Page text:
Hormone replacement therapy has its place but requires caution

A study released on Thursday in Menopause: The Journal of the North American Menopause Society revealed that most women taking hormone replacement therapy (HRT) are still receiving high dose treatments of the female hormones estrogen plus progesterone. As high dose pills have been linked to elevated rates of cancer and heart disease, this surprised the study’s authors. They recommend that HRT be offered with low dose pills.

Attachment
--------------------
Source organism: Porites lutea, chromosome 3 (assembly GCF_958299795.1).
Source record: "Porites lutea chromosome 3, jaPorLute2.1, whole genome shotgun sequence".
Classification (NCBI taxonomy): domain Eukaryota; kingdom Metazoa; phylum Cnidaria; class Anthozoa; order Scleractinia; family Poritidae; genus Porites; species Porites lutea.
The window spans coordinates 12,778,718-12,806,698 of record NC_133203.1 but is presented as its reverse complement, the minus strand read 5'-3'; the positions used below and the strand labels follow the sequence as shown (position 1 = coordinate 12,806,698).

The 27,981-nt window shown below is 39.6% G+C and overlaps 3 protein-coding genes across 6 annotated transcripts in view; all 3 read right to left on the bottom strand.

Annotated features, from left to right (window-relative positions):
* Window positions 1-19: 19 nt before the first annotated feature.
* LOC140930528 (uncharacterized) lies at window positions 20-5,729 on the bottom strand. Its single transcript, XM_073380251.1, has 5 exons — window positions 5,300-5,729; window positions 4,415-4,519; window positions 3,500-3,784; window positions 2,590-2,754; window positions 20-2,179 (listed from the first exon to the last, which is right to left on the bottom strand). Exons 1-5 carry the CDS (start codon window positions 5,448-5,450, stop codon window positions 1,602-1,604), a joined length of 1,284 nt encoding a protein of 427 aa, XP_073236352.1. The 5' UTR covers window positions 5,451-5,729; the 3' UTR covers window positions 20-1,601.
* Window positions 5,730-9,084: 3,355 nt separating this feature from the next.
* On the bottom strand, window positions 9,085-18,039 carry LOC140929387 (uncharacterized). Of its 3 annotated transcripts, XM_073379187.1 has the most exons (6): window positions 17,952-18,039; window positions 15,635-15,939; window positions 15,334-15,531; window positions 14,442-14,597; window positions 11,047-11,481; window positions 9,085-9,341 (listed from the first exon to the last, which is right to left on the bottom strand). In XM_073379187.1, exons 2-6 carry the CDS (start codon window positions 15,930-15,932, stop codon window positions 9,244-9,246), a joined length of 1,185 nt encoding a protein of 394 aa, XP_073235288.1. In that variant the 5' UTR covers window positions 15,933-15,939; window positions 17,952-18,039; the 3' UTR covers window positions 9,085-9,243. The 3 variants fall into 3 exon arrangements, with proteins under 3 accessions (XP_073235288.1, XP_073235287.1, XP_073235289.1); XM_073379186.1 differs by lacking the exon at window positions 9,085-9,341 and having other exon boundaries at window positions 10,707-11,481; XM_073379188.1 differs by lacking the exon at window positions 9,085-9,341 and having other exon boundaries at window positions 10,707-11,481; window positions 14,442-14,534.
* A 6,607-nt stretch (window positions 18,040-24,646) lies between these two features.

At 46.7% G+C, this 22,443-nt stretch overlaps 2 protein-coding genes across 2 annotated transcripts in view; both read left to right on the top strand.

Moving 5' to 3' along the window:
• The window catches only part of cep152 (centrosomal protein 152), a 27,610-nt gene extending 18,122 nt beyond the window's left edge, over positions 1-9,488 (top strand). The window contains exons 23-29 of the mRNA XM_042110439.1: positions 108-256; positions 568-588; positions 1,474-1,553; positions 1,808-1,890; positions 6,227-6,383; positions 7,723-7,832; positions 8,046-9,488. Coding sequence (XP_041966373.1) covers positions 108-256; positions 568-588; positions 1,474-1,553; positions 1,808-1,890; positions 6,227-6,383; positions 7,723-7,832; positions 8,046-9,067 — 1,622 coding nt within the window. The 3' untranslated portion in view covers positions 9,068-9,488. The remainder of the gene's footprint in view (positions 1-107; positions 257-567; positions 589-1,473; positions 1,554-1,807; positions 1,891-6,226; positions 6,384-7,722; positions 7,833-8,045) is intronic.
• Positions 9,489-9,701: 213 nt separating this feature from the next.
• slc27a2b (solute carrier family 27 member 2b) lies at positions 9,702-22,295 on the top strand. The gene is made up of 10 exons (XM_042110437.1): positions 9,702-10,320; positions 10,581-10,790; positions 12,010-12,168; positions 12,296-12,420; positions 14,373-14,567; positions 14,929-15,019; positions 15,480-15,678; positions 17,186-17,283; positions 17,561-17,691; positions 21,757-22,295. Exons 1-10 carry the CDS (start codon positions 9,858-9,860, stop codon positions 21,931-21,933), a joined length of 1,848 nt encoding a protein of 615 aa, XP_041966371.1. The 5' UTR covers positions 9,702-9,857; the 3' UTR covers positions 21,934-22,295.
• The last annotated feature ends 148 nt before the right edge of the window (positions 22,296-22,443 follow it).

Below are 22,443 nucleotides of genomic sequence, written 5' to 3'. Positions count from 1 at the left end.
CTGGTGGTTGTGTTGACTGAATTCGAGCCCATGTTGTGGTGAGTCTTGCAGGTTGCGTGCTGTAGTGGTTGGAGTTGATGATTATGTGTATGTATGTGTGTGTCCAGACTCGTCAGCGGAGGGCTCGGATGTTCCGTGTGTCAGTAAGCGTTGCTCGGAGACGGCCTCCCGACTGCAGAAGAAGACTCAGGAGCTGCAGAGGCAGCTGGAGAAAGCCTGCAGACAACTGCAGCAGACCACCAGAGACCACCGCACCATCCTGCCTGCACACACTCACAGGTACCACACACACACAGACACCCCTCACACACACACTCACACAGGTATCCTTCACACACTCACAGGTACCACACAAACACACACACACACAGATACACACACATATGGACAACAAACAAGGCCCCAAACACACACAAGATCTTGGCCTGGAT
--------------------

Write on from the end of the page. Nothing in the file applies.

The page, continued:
HRT is typically given to mitigate the unwanted effects of menopause — like hot flashes, fatigue, poor concentration, and insomnia. The study’s authors did note that the number of patients receiving HRT has dropped by more than half over the last nine years.

ACSH's Dr. Elizabeth Whelan says that the study’s view “is consistent with our own: that if women need hormone replacement therapy, they should take it for the shortest time they need it, and at the lowest effective dose. Low-dose pills and patches seem to be safer even for temporary use.”